In general Adichie’s main point in all of her stories, but more specifically in “On Monday of Last Week,” is that while Americans are judging and stereotyping the lifestyles of Africans for so much violence and not enough development in countries, Americans have begun to lose simple values. One of these values is to love your child unconditionally without seeing it as a major achievement.

Witchcraft in South Africa

Throughout the story of Welcome to Our Hillbrow there is mention of witches in Hillbrow and Tiragalong. The most significant part of the novel is when the narrator is describing the burial of Refentse:

“…when your mother slipped and fell into your grave on that hot Saturday morning of your burial. As Tiragalong believed, only witches could fall into a corpse’s grave on burial. Medicine men had confirmed that…such things only happened to witches after they had bewitched the deceased…”

This scene shows some of the beliefs revolving around witch craft in South Africa that is actually still seen today. As in the United States during the Salem Witch Trials, there has always been a stigma around those are believed to be witches. Many times they are blamed for anything that goes wrong in a village or town, as Refentse’s mother is blamed for his suicide. I found these beliefs to be interesting so I decided to do some research on the current presence of witch craft in South Africa.

One major aspect to point it which I think is shown in the novel is that most of the witch craft accusations are aimed at women. Unfortunately this has led to the mutilation of young girls. Another aspect that is brought up in the novel, espiciallly with the description of the burial is that witches are blamed for anything that goes wrong in the lives of those in the rural areas.

To help stop the violent attacks on women, or anyone thought to be witches, the South African government made it illegal to accuse anyone of doing witchcraft with the Witchcraft Suppression Act of 1957. Something I find interesting is that South African President Jacob Zuma said that during the Apartheid era he used witchcraft on white people, giving them powers of witchcraft. There has also been evidence of more witchcraft in rural areas during political changes in the country. In many rural areas, body parts are taken for magical or healing uses. This, which is called muti, is illegal in South Africa, yet the country has seen many murders as a result of this practice. In fact the province of Limpopo saw a death toll of 250 in just one year from muti murders. Hospitals have actually been accused of storing body parts that were taken in the manner of a muti. Witchdoctors are still used as a way for people to get medical attention, as Yesterday did in the film.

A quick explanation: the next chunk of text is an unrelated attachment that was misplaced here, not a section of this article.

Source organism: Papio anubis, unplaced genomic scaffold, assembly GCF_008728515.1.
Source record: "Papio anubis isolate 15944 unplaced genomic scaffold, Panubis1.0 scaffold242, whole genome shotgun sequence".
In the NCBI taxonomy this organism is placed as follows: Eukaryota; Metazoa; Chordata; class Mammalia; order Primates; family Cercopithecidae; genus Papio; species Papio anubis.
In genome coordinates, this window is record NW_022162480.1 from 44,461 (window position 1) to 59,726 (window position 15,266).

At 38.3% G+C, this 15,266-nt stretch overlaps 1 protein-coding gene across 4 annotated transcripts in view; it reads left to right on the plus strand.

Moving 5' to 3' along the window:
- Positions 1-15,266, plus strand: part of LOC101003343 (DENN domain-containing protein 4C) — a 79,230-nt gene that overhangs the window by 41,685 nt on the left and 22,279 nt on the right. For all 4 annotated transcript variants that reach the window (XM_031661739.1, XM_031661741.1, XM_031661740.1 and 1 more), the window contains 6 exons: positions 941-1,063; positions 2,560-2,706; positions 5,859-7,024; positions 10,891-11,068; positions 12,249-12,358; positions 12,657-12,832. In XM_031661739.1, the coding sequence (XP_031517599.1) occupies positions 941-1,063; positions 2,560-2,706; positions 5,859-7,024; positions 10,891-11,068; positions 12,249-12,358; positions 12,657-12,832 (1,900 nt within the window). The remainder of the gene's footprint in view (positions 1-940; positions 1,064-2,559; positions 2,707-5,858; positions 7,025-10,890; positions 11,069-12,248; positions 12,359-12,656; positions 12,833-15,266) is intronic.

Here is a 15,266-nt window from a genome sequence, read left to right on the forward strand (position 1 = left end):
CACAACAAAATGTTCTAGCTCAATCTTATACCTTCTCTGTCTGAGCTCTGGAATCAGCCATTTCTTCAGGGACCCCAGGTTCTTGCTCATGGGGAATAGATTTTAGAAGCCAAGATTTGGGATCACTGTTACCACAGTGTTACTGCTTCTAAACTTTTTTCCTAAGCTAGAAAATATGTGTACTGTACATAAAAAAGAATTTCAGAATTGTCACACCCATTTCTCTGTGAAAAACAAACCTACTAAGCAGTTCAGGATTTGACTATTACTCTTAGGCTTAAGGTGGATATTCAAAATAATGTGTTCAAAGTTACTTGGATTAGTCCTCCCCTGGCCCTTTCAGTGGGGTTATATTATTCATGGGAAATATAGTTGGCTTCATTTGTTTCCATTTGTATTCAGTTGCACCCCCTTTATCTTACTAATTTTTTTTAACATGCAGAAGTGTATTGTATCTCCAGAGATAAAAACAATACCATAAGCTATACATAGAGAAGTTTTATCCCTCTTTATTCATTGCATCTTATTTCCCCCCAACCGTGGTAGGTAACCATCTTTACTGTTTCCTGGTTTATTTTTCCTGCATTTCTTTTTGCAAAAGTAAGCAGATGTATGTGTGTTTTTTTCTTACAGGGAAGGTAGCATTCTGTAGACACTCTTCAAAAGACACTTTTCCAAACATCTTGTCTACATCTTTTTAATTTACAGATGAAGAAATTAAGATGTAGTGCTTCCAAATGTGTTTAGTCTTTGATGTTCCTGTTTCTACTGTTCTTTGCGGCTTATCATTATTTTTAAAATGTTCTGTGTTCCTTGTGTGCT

Just like the AIDS crisis, witchcraft is a problem in South Africa that has been masked by the Apartheid era.

Sources:

http://www.dailymail.co.uk/news/article-2536513/South-African-president-Zuma-reveals-used-practice-witchcraft-against-white-people.html

http://www.livescience.com/10603-belief-witchcraft-leads-murders-africa.html

http://guardianlv.com/2014/08/witchcraft-rituals-remain-active-in-south-africa/

“… An Unforgiving Place”

Throughout the novel I began to dislike Elias Cole more and more. Because of this I thought it was actually comical how his role in the death of Julius paralleled his own slow death at the end of the novel. When Elias is in his cell he hears Julius struggling to breathe because he is having an asthma attack and does not have his inhaler. Instead of telling anyone about it, he just leaves Julius there to die, even handing over his notebooks which he knows will prove Johnson’s case against Julius. This is ironic because once Elias is older and is in the hospital where Adrian works, he is dying from respiratory problems, but does not have much access to the breathing machine he needs to keep him alive longer.